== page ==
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Walk on the Wild Side: Hiking Kauai's Mahaulepu Heritage Trail

We drop into the original Heritage Trail once again near Punahoa Point, a showcase of dunes formed about 350,000 years ago, making these the oldest in the region. The point is also a perennially popular fishing area. From a shoreline perch, we spot Mahaulepu Beach, our hiking destination and turnaround point, some distance away.

Near the beach we find the maw of Makauwahi Sinkhole, which marks a portion of the largest limestone cave found in Hawai‘i. At the intersection of Mahaulepu Beach and Waiopili Stream are scores of petroglyphs seen only when the sea sweeps away a thick cover of white sand. Sadly, none of the glyph field is visible today.

Unmarked footpaths on Mahaulepu Heritage Trail wind past geological treasures.

According to the Heritage Trail guide, Mahaulepu Beach was named after a battle staged here in the 1300s when Kauai warriors defeated invaders from the Big Island. (Mahaulepu’s literal English translation is “falling together.”) Centuries later, when Kamehameha the Great largely succeeded in uniting the Hawaiian Islands under his rule circa 1795, feisty Kaua‘i and neighboring Niihau continued to resist for another 15 years.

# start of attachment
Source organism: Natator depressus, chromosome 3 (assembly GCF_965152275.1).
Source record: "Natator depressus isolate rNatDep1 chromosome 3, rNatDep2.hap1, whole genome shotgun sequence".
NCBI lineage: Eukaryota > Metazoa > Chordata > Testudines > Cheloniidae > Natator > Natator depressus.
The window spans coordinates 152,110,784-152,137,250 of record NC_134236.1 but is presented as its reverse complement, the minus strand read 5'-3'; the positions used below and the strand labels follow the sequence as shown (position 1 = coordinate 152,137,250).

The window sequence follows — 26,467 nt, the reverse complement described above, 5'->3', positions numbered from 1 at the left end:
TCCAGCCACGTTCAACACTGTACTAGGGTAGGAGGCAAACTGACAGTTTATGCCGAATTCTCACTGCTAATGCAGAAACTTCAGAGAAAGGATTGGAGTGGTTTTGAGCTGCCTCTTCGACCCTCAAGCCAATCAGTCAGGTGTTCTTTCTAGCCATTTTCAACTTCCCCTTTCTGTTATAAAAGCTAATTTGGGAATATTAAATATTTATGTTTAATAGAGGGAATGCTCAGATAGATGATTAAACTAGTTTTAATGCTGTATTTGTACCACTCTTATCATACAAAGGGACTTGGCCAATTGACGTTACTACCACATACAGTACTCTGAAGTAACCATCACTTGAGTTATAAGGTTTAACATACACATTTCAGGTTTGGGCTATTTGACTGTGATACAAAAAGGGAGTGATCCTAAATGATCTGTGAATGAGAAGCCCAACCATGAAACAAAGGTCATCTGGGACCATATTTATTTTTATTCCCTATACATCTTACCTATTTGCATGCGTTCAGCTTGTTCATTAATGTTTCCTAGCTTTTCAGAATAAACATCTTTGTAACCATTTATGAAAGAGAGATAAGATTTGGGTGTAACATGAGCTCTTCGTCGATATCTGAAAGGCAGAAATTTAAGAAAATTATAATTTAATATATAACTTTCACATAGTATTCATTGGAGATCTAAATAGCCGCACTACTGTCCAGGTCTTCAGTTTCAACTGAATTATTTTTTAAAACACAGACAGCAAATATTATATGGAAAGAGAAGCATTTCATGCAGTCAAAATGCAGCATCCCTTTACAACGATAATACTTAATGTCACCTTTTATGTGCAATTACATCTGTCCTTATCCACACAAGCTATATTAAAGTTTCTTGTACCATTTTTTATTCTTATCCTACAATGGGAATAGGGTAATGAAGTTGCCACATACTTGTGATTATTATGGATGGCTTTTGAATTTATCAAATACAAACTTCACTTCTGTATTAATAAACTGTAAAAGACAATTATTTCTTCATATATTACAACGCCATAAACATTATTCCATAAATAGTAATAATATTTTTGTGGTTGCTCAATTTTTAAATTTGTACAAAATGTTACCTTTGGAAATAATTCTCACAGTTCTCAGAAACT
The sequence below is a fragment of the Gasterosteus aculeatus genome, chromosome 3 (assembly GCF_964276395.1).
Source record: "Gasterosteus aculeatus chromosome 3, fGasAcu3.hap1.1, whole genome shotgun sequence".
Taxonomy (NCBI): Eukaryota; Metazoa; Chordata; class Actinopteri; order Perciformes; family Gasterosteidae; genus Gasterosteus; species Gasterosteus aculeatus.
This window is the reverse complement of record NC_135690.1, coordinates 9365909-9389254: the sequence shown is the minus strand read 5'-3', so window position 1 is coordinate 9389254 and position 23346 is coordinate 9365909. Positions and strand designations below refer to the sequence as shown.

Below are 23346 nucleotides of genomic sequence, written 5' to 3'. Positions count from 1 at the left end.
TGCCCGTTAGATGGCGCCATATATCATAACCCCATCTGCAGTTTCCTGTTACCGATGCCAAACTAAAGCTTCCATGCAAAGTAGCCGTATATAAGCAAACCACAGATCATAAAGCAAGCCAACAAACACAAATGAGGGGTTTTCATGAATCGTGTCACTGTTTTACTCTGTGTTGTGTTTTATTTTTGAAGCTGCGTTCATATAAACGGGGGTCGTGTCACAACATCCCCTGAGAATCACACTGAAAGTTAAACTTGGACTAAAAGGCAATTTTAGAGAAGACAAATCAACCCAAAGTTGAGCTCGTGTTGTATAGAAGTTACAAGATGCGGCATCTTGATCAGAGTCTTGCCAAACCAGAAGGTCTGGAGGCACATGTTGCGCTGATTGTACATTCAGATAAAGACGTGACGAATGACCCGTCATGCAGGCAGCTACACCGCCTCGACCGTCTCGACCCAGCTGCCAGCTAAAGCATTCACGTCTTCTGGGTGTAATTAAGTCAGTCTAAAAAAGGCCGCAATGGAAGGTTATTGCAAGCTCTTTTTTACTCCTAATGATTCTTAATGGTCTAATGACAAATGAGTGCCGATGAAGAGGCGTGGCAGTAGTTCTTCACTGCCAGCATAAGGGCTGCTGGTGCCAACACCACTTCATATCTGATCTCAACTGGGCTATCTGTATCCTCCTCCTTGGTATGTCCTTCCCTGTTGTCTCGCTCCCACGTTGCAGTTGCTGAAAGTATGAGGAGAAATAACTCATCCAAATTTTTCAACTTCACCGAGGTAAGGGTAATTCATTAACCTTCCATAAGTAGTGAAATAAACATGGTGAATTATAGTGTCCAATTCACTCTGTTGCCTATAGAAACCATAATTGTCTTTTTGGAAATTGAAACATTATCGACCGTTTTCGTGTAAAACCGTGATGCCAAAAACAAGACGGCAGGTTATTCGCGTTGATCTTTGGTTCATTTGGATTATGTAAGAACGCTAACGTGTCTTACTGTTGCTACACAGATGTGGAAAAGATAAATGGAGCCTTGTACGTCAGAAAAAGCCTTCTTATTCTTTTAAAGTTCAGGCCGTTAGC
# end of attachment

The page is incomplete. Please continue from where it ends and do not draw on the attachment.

Echoing that stouthearted spirit, a grassroots organization called Malama Mahaulepu has in recent years opposed development plans for this area, essentially the last undeveloped accessible coastal region on Kauai’s south shore.

While exploring quiet Mahaulepu Beach, I kick off my running shoes and stroll along an expanse of wet sand. The waters here can be rough, with strong currents, sharp coral and big swells breaking on the rocks. But today the surf is gentle.

Gazing back toward the trailhead miles away, I'm in awe of nature’s artistry. Malama Mahaulepu refers to this rugged stretch of shoreline as an untamed “living museum” of natural and cultural history.

I hope it remains this way for millennia to come. 

Mahaulepu Heritage Trail
Trail information online at www.hikemahaulepu.org, or by calling (888) 744-0888.

Photos by David Croxford for HAWAII Magazine

(This feature was originally published in the July/August 2013 issue of HAWAII Magazine.)

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